5th Sunday in Lent – 3/26/2023
"Who needs Jesus anyway!" exclaimed the woman in her anger. The Lord did not seem to hear her cries and prayers for her husband to be healed but instead allowed him to die. As she sat, eyes full of tears and hands still clutching what was now the very cold and lifeless hand of her expired husband, I was overwhelmed with a sense of utter sadness. "Did she mean she didn't need or want Jesus, or was it all simply a temporary insanity caused by the pain of her loss?"
As time passed, the widow's anger with Jesus subsided somewhat, but sadly, her relationship with Him was never again what it once was. Her worship life degenerated. Her joy vanished. It became increasingly apparent that she was more than disappointed that Jesus did not save her husband from dying. She felt betrayed by Jesus. It also became clear that the Jesus she had always put her faith in was not the real, Biblical Jesus. Her Jesus was not the Jesus' who was willing to defeat death by succumbing to suffering and death in her husband's place, in her place. No, her Jesus had always been some genie in a bottle, a Jesus she could count on to grant all her wishes. This time, however, her wish was not granted. Her genie had turned on her. The real, Biblical Jesus threatened her, so she preferred to have little, if anything, to do with Him.
Astonishingly, the most significant celebrity in our world is still Jesus Christ of Nazareth. His book, The Holy Bible, is still the number one bestseller. And, as the new movie "Jesus Revolution" now being played in theaters across the country, as well as the popular new series "The Chosen" illustrates, many remain fascinated by Jesus. Unfortunately, as often happens, novels and movies concerning Jesus or His message are only sometimes wholly factual, historical, or Biblical portrayals of Jesus or what He taught. The writers and producers often utilize extensive artistic license. Their Jesus can be quite a different Jesus than the One of the Holy Bible. All too often, their Jesus is not the Jesus of the cross.
Enter the chief priests, Pharisees, and other elders of the Sanhedrin of the first century. Upon hearing the wonderful news that Jesus had miraculously raised Lazarus of Bethany from the dead, simply by His word, these pious men began to feel even more threatened by Jesus. They had long been working to discredit Jesus and undermine his teachings. However, this undeniable miracle of bringing a decomposing corpse to life made it almost impossible to explain Jesus' divine authority away. "What are we to do?" they asked one another. "This man performs many signs. If we let him go on like this, everyone will believe in him, and the Romans will come and take away our place and our nation."
Unbelievable! These religious leaders would have been overjoyed for Mary and Martha, not Lazarus. But you see, for these leaders in Israel, it wasn't about Lazarus, Mary, or Martha. It wasn't even about the truth! It was all about what this might mean for their power base. Sure, they could appreciate his miracle as an act of compassion, which it was. But Jesus was not playing the game their way. He was not the Messiah they wanted—a leader who would take direction from them and rid them and their nation of the dominance of the Romans.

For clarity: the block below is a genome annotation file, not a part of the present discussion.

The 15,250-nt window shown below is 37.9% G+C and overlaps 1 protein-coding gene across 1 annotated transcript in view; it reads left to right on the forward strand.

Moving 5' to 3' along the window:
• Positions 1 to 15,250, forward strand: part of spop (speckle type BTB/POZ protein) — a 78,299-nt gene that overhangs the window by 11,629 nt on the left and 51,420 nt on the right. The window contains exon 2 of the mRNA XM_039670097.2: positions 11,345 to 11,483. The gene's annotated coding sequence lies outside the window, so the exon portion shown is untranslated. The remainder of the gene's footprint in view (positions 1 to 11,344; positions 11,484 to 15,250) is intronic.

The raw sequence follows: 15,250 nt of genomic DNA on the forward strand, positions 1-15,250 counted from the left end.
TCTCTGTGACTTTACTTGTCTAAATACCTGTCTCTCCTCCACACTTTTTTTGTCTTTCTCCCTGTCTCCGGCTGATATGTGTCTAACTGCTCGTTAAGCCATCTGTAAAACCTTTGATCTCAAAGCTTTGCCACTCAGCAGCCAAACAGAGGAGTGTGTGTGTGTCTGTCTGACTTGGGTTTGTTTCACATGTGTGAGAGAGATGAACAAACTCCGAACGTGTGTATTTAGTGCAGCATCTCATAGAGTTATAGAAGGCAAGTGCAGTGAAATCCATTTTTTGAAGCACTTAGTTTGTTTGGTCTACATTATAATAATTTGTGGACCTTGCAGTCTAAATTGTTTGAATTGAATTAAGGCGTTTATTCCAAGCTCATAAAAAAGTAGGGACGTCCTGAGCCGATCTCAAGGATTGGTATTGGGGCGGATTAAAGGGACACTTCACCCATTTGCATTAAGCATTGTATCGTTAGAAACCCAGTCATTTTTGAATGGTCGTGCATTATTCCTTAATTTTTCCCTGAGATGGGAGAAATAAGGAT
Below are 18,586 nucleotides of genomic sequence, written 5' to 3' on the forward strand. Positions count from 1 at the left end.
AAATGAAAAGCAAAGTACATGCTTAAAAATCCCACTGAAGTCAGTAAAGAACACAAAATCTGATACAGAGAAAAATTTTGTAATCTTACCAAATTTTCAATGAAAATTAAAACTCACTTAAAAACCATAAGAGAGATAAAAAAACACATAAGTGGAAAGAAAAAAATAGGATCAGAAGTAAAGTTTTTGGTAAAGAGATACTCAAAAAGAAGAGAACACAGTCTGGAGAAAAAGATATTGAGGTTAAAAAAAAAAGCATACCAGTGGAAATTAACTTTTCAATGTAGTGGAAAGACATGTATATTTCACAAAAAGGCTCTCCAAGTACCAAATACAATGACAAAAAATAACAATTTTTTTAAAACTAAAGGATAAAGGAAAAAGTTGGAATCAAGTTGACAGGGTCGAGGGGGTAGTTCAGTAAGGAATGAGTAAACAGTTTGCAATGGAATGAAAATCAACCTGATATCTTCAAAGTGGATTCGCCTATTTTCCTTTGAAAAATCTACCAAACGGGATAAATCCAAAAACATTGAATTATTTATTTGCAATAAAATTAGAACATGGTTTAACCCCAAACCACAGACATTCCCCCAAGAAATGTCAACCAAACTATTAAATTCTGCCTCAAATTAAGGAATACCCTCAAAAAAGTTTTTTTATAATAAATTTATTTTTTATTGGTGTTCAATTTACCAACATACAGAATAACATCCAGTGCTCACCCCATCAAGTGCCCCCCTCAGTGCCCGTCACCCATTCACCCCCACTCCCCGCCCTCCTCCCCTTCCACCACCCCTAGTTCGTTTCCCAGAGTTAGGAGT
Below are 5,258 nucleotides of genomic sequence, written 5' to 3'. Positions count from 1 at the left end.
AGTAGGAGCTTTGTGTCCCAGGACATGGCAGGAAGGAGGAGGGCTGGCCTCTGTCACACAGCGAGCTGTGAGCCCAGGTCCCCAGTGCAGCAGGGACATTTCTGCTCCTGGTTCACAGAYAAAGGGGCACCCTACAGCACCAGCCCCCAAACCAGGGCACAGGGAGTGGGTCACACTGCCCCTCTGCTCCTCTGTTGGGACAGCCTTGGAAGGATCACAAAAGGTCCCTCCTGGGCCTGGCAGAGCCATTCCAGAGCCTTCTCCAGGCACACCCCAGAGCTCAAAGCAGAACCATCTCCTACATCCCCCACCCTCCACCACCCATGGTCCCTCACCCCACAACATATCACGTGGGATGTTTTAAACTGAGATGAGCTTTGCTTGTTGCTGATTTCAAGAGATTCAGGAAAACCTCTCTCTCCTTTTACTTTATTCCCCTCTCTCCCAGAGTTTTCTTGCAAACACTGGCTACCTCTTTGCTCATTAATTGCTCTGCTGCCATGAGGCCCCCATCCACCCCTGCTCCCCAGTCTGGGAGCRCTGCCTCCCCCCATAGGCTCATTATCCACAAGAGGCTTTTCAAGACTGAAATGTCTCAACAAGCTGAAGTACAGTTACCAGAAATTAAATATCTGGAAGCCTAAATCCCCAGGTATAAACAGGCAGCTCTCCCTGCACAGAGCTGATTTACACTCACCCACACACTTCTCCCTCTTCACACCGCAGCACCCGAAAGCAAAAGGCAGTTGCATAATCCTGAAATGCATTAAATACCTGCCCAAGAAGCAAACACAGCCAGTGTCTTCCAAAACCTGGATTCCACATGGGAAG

The real Jesus, however, had no political ambitions, and He made it clear on many occasions that He had not come to give credence and support to the wayward leadership of the corrupt ruling Jews. He cast out their money changers from the temple grounds. He even publicly labeled them "blind guides... hypocrites... white-washed tombs that appear beautiful on the outside, but inside are full of dead men's bones and all uncleanness" (Matt. 23:27). Jesus also emphasized that He had not come to be served but to serve and give His life as a ransom for many. His reign was to be marked by compassion, not a sword.
So we see in Jesus' raising of Lazarus. It was all about compassion for those in need. John tells us that Jesus was visibly "troubled in spirit" (v. 35). This word, translated as "troubled," has to do with a very physical and observable shaking of the body. In other words, anyone could readily see the empathy and emotional investment of Jesus in this whole affair.
But for these self-righteous leaders, what Jesus did was not about how loving and compassionate He was to help the grief-stricken. Instead, what Jesus did was irrefutable testimony that Jesus was someone to reckon with—someone whose claims to be the Son of God needed to be taken seriously. And this threatened their theology, not to mention their political grip on the nation.
There's no denying that Jesus' miracles were, in fact, bold testimony to Jesus' true identity as the Son of God. Consistently in his Gospel, John calls these miracles "signs." John specifically narrates six of them, beginning with the changing of water into wine at the wedding feast in Cana. The others are:
- The healing of the nobleman's son in Chapter 4.
- The feeding of the five thousand in Chapter 6.
- The restoration of the sick at Bethesda in Chapter 5.
- The healing of the man born blind in Chapter 9.
The accumulating effect of these tremendous miraculous signs, especially as they culminated in the resurrection of Lazarus, left little doubt that Jesus had to be more than a prophet, more than even a miracle worker.
I'm convinced that if Jesus had, throughout his three years of public ministry, made it a point to tamper down his rhetoric a bit, that is, not to be so insistent that He and God the Father are one or to insist that He is the true living bread that comes down out of heaven and that if any one eats of Him, he will live forever. These religious leaders might not have been so bothered by His miracles. After all, know the Pharisees believed in angels and miracles, unlike the Sadducees. They even believed in the resurrection of all believers on the last day. They also acknowledged the incredible feats God had done through His holy prophets.